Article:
Prolonged drought conditions in many parts of Texas and Colorado last summer created increased competition and conflict between farmers, communities and energy developers, which is only likely to continue. ... Even in wetter regions of the northeast United States, dozens of water permits granted to operators had to be withdrawn last summer due to low levels in environmentally vulnerable headwater streams...

Moreover, an April report by the Western Organization of Resource Councils found that fracking is using 7 billion gallons of water a year in four western states: Wyoming, Colorado, Montana, and North Dakota." - Tom Kenworthy, Fracking Is Already Straining U.S. Water Supplies

"Independent producers will spend $1.50 drilling this year for every dollar they get back. Achieving energy self-sufficiency depends on easy credit and oil prices high enough to cover well costs. Even with crude above $100 a barrel, shale oil and gas producers are spending money faster than they make it." - Bloomberg, Dream of U.S. Oil Independence Slams Against Shale Costs


Conclusion

Water is a commodity whose scarcity will have a profound effect on the world within the next few decades - this makes the reevaluation of our values regarding fresh water use not voluntary but mandatory. We will have to drastically change the way in which we view our freshwater as a resource.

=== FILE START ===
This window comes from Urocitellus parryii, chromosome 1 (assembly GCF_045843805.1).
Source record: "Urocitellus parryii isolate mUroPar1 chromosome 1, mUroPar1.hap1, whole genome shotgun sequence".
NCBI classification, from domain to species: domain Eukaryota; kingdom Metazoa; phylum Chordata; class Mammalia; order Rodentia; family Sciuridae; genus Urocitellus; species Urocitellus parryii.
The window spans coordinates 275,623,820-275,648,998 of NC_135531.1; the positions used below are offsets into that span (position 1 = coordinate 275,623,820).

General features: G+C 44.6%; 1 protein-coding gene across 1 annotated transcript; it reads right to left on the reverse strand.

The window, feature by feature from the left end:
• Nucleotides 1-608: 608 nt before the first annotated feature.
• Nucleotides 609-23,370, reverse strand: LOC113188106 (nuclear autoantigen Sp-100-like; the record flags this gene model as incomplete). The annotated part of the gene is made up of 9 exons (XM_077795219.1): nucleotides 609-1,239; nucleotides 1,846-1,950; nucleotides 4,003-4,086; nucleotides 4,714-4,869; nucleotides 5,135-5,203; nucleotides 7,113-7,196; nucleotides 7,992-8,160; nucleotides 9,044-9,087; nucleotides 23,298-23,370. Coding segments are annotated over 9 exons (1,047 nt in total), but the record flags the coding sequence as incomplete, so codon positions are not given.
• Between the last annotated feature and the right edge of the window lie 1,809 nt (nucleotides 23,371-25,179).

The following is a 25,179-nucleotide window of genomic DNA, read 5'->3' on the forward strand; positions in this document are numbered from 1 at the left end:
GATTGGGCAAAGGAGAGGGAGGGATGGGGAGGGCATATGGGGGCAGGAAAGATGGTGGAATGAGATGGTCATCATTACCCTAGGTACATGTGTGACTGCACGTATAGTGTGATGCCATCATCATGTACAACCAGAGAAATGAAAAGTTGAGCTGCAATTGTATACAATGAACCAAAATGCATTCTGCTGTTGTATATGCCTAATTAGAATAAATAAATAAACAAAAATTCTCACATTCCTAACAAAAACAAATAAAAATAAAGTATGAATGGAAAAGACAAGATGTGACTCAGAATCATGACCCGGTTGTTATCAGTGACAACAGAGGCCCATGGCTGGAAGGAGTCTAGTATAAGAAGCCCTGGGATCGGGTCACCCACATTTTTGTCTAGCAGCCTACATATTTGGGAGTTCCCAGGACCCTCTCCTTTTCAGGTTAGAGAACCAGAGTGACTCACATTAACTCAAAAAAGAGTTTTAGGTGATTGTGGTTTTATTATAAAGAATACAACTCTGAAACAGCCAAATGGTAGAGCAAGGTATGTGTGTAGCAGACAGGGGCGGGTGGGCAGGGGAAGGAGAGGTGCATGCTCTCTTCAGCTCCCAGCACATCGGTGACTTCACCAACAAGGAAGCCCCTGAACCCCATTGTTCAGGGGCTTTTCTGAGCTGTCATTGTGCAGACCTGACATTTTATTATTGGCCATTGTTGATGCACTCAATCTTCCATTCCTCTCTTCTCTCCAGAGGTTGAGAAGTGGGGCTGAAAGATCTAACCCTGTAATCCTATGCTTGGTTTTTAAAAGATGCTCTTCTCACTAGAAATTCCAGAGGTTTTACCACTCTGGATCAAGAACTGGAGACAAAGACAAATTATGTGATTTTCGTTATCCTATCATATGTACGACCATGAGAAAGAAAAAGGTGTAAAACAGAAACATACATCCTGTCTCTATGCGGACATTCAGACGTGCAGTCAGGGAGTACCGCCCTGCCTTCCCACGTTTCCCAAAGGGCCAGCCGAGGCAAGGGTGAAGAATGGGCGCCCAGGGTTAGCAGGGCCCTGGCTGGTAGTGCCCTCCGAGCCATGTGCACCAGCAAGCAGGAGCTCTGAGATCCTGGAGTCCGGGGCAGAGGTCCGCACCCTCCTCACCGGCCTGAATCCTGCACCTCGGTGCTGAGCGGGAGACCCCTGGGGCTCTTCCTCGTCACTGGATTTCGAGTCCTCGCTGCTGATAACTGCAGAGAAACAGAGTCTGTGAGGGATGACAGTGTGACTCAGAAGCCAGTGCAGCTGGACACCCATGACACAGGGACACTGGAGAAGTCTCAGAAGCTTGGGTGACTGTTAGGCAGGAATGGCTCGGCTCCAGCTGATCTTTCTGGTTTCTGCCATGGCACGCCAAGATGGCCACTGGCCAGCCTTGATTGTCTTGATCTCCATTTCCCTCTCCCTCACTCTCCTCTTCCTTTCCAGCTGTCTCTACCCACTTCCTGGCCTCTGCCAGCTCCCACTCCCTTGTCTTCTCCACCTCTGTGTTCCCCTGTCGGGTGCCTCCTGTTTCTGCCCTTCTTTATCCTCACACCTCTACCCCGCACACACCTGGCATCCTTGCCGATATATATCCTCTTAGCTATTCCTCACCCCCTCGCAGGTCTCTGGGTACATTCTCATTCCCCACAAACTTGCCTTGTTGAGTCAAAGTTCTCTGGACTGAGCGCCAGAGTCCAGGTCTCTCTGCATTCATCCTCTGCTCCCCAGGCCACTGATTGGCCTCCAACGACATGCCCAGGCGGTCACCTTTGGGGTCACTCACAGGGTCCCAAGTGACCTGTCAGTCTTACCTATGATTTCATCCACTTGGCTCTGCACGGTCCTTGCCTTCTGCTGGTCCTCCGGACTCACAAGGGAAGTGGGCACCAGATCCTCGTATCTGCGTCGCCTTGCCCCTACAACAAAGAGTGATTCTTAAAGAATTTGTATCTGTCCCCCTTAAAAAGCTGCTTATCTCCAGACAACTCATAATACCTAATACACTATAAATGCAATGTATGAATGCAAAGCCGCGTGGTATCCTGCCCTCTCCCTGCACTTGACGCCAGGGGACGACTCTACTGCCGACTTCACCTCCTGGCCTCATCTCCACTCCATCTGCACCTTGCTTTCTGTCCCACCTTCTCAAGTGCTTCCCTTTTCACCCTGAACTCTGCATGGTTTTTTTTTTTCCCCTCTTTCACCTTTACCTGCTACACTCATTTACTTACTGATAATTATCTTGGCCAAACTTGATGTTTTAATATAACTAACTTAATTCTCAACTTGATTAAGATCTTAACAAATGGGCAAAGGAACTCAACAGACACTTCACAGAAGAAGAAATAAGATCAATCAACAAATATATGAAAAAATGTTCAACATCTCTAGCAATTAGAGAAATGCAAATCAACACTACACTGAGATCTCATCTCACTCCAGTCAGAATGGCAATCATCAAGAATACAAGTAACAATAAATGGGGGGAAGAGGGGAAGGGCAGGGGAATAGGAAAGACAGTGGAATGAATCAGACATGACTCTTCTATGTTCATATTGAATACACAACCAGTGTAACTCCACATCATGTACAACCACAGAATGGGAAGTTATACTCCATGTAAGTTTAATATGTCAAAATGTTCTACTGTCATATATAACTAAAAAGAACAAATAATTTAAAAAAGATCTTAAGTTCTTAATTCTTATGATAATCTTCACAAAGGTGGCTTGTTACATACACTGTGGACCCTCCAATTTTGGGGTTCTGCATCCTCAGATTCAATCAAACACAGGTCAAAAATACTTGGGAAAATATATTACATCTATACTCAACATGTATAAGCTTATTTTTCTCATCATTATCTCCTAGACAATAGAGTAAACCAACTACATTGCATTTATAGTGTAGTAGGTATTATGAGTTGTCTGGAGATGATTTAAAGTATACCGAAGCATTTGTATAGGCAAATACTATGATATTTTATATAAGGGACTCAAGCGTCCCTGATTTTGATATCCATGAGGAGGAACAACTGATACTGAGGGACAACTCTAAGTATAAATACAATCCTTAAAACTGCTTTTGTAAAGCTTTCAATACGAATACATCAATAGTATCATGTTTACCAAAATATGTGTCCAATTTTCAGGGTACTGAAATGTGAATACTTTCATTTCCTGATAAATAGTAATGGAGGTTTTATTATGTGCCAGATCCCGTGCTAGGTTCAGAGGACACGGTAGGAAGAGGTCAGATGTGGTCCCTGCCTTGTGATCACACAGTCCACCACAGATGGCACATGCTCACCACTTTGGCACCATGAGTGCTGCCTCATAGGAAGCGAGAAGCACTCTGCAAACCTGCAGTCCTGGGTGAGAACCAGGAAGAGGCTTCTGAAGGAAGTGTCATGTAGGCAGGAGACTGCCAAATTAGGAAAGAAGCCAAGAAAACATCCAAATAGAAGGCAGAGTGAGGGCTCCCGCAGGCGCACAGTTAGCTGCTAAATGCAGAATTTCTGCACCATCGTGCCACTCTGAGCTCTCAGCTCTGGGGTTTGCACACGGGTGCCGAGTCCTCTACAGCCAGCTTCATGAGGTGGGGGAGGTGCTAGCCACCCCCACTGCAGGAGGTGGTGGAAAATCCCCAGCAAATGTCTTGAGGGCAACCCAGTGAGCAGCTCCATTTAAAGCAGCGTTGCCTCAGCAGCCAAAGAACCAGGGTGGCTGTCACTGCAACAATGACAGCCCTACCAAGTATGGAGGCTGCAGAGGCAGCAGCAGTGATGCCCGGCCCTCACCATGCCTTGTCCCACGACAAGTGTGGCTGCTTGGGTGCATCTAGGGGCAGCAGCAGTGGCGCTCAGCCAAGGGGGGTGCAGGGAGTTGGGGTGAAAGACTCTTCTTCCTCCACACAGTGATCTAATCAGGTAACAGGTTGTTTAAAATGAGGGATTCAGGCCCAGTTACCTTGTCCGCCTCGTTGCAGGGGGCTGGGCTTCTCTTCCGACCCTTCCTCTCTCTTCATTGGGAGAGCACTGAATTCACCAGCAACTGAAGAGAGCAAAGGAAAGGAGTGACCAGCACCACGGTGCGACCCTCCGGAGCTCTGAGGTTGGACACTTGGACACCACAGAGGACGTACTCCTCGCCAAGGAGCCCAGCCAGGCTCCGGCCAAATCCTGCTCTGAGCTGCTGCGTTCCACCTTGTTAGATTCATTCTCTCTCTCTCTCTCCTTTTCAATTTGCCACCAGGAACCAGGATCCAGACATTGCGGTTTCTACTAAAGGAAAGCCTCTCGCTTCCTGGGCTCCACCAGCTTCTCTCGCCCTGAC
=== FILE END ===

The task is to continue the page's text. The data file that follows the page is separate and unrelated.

If seven billion of us are using 60 percent of our renewable freshwater supply what percentage will 10 billion people use?

Can we achieve, and sustain, the enormous harvest we need from our planet to feed ourselves? The answer is for now but we're quickly moving towards ecological overshoot regarding our freshwater resources.

The gap between human demand and supply is known as ecological overshoot. To better understand the concept think of your bank account - in it you have $5000.00 paying monthly interest. Month after month you take the interest plus $100. That $100 is your financial, or for our purposes, your ecological overshoot and its withdrawal is obviously unsustainable.

Fracking is poisoning our precious freshwater supply and drawing the inevitable freshwater overshoot date ever closer, certainly dating it much closer than it needs to be. Are our fresh water resources on your radar screen?

If not, they should be.

 


 

Richard Mills

Author: Richard Mills

Richard (Rick) Mills
www.aheadoftheherd.com

Richard Mills

Richard lives with his family on a 160 acre ranch in northern British Columbia. He invests in the resource and biotechnology/pharmaceutical sectors and is the owner of Aheadoftheherd.com. His articles have been published on over 400 websites, including: SafeHaven.com, WallStreetJournal, USAToday, NationalPost, Lewrockwell, MontrealGazette, VancouverSun, CBSnews, HuffingtonPost, Beforeitsnews, Londonthenews, Wealthwire, CalgaryHerald, Forbes, Dallasnews, SGTreport, Vantagewire, Indiatimes, Ninemsn, Ibtimes, Businessweek, HongKongHerald, Moneytalks, SeekingAlpha, BusinessInsider, Investing.com and the Association of Mining Analysts.